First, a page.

7 Habits of Highly Effective Cyber-Criminals

(Last Updated On: June 6, 2018)


Yes, there are habits of highly effective cyber-criminals use to be successful! We can leverage the knowledge of these habits to better prepare, defend, and attribute attacks.

To understand where these habits were first observed, we must go back to the point where the Internet explosion was creating the opportunity for new criminal enterprises. Why back in 2002ish, Rob Thomas and I were chatting after a night of tracking what people now call the “dark web.” We noticed interesting patterns emerging in the behaviors of the miscreants who interacted on the Dark Web. We noticed there were clueless miscreants doing things which would get them caught, have their tools exposed, and be victimized by other miscreants. We notice a distinct contrast with the really smart miscreants. These were people who were careful, methodical, followed patterns, stayed focused on a goal (a criminal goal), and worked toward clear end goal objectives (i.e. making money). We wondered if the clueless might learn from the smart ones. We know the smart ones keep getting better, following key habits which made them successful Internet criminals. It was a dangerous foreshadowing of what Rob would label the “Miscreant Economy.” Rob and I started listing these observed principles. There were only a few, common sense habits which we identified. The scary joke was that if the clueless miscreants followed these “7 Habits,” they too could be effective “cyber-criminals.”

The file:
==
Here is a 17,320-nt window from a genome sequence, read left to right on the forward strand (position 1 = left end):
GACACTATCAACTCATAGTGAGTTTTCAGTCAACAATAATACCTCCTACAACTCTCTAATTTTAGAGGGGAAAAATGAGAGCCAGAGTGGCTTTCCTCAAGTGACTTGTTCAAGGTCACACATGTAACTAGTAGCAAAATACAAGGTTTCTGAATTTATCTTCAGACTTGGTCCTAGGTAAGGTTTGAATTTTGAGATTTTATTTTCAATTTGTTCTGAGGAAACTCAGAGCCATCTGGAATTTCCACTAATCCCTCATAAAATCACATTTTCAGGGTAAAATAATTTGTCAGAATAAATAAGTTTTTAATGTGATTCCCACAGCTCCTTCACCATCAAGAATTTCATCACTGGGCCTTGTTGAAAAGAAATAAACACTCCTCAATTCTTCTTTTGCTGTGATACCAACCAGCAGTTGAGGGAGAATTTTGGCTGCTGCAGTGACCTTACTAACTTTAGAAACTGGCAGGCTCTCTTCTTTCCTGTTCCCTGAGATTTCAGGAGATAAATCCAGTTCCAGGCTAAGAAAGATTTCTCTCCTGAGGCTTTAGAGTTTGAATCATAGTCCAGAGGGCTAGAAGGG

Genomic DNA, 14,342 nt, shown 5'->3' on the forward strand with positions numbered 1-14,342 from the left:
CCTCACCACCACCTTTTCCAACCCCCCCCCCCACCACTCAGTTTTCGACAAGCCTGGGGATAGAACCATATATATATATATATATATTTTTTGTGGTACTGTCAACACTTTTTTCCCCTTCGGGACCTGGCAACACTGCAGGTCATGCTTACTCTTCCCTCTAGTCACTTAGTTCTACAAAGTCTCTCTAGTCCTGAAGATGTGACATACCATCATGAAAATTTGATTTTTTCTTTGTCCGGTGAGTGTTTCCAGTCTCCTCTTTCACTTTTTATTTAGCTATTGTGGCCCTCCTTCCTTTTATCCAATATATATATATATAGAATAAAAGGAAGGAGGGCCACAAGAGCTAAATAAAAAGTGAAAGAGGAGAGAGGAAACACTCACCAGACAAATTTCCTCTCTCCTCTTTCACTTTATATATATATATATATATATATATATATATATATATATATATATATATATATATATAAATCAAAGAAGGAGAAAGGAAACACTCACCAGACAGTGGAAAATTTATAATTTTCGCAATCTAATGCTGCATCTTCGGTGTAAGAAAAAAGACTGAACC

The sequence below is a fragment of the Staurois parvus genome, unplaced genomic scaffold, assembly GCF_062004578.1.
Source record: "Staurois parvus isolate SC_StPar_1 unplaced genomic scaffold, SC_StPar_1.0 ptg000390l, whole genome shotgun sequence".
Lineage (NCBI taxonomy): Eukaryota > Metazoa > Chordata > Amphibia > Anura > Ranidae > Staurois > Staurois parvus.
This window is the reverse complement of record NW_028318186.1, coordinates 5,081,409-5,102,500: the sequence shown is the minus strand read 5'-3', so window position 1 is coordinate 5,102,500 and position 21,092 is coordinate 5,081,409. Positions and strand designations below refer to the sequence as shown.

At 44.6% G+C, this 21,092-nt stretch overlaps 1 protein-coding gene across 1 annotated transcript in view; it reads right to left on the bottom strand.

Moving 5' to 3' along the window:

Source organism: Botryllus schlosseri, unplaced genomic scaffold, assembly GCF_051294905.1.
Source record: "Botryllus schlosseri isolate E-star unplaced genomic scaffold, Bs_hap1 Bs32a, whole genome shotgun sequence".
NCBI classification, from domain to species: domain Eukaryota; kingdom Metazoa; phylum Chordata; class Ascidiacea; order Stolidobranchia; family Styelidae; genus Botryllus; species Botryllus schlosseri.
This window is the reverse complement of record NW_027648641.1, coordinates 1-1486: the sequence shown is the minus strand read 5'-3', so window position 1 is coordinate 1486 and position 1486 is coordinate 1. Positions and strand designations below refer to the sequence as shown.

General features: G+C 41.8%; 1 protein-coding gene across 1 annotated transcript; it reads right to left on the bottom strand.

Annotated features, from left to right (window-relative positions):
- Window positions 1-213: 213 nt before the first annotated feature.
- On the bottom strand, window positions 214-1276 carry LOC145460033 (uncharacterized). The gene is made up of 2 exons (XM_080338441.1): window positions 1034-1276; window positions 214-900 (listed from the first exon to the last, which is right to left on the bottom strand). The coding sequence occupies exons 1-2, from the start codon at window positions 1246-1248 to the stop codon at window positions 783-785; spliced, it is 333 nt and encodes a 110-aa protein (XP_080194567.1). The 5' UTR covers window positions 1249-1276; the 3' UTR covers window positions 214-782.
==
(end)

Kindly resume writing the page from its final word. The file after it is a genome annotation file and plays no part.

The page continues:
We started to map these habits as part of a tracking tool for the ‘miscreant economy’, but it turned out that these criminal habits had a dual defensive function. The “7 Habits of Highly Effective Cyber-Criminals” provide a criminal behavior pattern that can be used to deter criminals. Leveraging criminal behavior profiling or threat actor profiling is not a new principle minimize risk. It is well known that street lights, locked doors, and many other factors deter crime in a neighborhood. The same is true on the Internet. What also became a surprise is during postmortem work with organizations who have been victimized, a review of the “7 Habits” open CxO’s eyes to obvious practices which would have deterred criminal interest.